Kiss long presentations goodbye

When it comes to great presentations, shorter equals better. Some of the greatest speeches in history have been under 20 minutes in length:

  • John Kennedy inspired a nation in 15 minutes with his famous ‘moon speech’ in 1962
  • One of the most popular commencement addresses of our time, was delivered by Steve Jobs in 15 minutes at Stanford University
  • Martin Luther King shared his dream of racial equality in just 17 minutes

Research shows that people can only focus intently for 5 minutes before their attention begins to decline, and after 15 minutes this dramatically decreases even further (Ralph A. Burns, 1985). This was before the invention of social media which has purportedly decreased our attention span from 12 seconds at the turn of the millennium to 8.25 seconds in 2015. It’s the reason behind why TED Talks are restricted to just 18 minutes, as TED curator Chris Anderson explains:

“It [18 minutes] is long enough to be serious and short enough to hold people’s attention.The 18-minute length also works much like the way Twitter forces people to be disciplined in what they write. By forcing speakers who are used to going on for 45 minutes to bring it down to 18, you get them to really think about what they want to say. What is the key point they want to communicate? It has a clarifying effect. It brings discipline.”

But it’s not just about cramming as much information as possible into a shorter presentation, too much information can lead to fatigue so our audience actually forgets what we have told them. Leading communication researcher Dr Paul King of Texas Christian University  says, that cognitive processing—thinking, speaking, and listening—are physically demanding activities. If you pile on too much information, you create “anxiety”—cognitive backlog—and your audience will actually turn on you!”

So how do you communicate your message without overloading your audience or losing their attention? These three rules can help:

10-20-30 Principle

When planning your presentation, venture capitalist Guy Kawaski advises the 10-20-30 Rule of PowerPoint. This states that presentations “should have ten slides, last no more than twenty minutes, and contain no font smaller than thirty points.”

The Rule of Three

Your audience will struggle to retain more than three or four pieces of information in their short-term memory. If you want to cover more key points, try to focus them around three themes to ensure a focused presentation.

The Glance Test

Apply the “glance test” to your slides – can your audience comprehend the content of your slide within 3 seconds? If not, they will spend more time reading your slide than listening to your message.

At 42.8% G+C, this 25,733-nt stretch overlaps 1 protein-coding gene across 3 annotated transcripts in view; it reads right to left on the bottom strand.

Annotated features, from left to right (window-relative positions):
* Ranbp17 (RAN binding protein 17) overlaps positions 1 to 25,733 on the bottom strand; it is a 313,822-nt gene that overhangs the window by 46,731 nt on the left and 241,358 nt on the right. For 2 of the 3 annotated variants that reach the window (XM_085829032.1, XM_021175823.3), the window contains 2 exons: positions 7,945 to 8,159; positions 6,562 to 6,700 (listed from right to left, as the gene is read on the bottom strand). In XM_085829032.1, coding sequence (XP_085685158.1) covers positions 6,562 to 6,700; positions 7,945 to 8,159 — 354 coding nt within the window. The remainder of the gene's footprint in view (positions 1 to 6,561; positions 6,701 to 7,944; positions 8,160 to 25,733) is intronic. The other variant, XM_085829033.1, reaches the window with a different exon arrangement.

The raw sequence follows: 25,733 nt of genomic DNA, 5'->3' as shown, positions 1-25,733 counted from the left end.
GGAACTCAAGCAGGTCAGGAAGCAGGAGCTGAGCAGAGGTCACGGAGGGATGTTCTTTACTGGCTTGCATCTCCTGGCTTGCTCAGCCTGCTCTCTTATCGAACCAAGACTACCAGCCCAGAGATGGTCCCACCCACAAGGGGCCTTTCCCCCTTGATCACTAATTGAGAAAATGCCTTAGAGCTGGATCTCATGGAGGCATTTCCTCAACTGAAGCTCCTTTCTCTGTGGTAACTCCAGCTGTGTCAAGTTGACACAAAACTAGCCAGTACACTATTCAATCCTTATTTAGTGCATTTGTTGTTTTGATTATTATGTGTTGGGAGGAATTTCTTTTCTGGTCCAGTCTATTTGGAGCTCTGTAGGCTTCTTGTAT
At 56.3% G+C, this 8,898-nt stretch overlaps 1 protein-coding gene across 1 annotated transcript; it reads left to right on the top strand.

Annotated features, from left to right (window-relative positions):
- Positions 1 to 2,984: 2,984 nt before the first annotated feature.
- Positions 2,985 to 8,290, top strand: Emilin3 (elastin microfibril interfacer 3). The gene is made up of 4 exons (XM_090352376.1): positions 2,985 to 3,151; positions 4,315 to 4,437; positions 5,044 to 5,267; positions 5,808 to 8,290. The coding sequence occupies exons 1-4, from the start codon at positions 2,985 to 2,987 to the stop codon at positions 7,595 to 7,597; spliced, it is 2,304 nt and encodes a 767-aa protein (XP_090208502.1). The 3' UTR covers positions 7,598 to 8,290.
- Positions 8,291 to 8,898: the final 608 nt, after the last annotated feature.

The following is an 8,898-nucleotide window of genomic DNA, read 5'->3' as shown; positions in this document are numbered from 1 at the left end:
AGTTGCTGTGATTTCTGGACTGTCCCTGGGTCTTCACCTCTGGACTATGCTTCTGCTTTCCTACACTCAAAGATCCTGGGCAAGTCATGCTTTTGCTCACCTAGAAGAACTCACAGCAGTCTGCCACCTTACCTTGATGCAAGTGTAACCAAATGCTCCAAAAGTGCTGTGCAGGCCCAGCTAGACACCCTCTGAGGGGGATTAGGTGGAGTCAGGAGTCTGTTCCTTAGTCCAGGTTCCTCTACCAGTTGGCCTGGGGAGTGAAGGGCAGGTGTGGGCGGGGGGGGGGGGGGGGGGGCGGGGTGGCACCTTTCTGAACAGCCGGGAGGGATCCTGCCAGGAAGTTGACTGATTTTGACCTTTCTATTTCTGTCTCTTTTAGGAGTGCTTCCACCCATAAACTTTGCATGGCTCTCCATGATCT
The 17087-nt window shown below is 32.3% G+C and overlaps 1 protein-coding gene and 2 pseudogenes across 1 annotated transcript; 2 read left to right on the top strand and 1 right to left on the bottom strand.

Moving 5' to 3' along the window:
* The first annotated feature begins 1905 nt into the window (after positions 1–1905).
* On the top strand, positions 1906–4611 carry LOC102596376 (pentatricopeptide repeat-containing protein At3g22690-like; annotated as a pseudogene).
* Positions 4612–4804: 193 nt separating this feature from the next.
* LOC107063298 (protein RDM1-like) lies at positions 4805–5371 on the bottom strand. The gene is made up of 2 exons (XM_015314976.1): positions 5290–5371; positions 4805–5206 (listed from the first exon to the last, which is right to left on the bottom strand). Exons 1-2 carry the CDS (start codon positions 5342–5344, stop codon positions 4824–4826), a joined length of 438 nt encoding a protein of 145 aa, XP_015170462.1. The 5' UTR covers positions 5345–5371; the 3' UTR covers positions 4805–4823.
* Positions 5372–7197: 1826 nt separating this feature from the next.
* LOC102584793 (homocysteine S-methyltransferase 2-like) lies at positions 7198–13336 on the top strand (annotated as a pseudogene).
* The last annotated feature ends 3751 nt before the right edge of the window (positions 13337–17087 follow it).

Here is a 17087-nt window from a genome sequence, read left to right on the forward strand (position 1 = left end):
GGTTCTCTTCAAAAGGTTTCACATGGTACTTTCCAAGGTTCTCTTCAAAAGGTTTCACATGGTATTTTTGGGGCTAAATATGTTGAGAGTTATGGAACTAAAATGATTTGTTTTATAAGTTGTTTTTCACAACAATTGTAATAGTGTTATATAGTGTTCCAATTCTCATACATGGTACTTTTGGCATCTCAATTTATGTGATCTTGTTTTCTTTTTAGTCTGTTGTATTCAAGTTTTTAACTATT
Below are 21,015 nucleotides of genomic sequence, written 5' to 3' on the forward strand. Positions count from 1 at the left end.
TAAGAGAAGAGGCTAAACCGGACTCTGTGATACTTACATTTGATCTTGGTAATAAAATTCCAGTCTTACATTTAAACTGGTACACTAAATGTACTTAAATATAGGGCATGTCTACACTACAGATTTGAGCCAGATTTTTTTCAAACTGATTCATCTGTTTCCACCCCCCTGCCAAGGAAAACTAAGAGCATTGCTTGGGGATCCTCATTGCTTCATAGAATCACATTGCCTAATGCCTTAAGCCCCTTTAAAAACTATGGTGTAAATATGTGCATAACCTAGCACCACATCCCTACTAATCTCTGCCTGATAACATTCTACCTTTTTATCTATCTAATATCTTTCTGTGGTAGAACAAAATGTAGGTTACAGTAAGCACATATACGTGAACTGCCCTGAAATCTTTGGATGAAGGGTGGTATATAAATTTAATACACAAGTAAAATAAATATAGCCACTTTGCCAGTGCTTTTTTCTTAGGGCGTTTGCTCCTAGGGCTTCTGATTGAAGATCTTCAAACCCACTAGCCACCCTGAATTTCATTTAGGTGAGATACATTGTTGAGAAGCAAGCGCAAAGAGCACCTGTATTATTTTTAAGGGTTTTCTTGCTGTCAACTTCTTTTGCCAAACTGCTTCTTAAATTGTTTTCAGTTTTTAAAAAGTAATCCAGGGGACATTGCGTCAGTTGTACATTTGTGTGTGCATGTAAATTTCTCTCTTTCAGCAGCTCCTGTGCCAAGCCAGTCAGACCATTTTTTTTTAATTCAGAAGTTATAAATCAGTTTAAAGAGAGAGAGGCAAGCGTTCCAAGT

Whichever rule you follow, just remember to Keep It Short and Simple (KISS).

Like this? There’s more…

Five Top Tips for a Successful Virtual Event

Five Top Tips for a Successful Virtual Event As we all adjust to a new reality in the wake of the Coronavirus pandemic, the ‘virtual event’ is becoming the mainstay of daily communication, but how do you get the best from your online experience and ensure your event...

What Can The Studio Do For You?

The Studio at Corporate Events continues to work collaboratively through the Coronavirus pandemic from a distance, ensuring your message can still be communicated effectively. Our Creative Director, Dave Haslop shares insights across effective content and explores...

Why Choose Alternative Event Formats

It’s inevitable that the worldwide Covid-19 outbreak will result in enormous changes to the way people perceive and deliver events in the future. So perhaps the question should not be why, but when to choose an alternative event format. Effective communication is the...

Five reasons to livestream your event

Livestreaming, as predicted by our Event Manager Lizzie back in January, is definitely becoming a trend for 2019. Have you taken the plunge and streamed your event to the masses? If not, here are five reasons to consider it for your next event: 1) Maximise your impact...

Kiss Long Presentations Goodbye

When it comes to great presentations, shorter equals better. Some of the greatest speeches in history have been under 20 minutes in length: John Kennedy inspired a nation in 15 minutes with his famous ‘moon speech’ in 1962 One of the most popular commencement...

How to incorporate ‘wellness’ into events

Wellbeing and mindfulness in the working environment are undoubtedly having a moment – and rightfully so. Statistics from Mind’s Mental Health at Work website show that an alarming 1 in 6 workers experience problems with their mental health including anxiety, low mood...

How to increase sponsorship for your events

In January, two of our Senior Event Managers, Kerry and Holly, attended the Events Events Summit in London, a fantastic day of industry insights, networking and talks from expert panels. As part of the events team that produces large scale award shows such as William...

How to master Audience Engagement

To create an event that delivers on your objectives, you first need to master audience engagement. In this simple, clearly explained guide, we look at the elements that contribute to making a truly engaging and impactful event - a must read for all event planners....

How internal events boost employee engagement

With only 48% of employees in the UK feeling engaged at work, according to a Qualtrics report, and productivity in the UK 15% lower than in the rest of the EU (OBR), employee engagement is more than just an industry buzz word, it is an internal business measurement...

Solving Your Event ROI

Proving or measuring the value of your event can prove difficult especially when justifying large budgets.  In this guide, we use the Jack J Phillips ROI methodology to show you how being SMART can help you get the most from your event. A simple, clearly explained...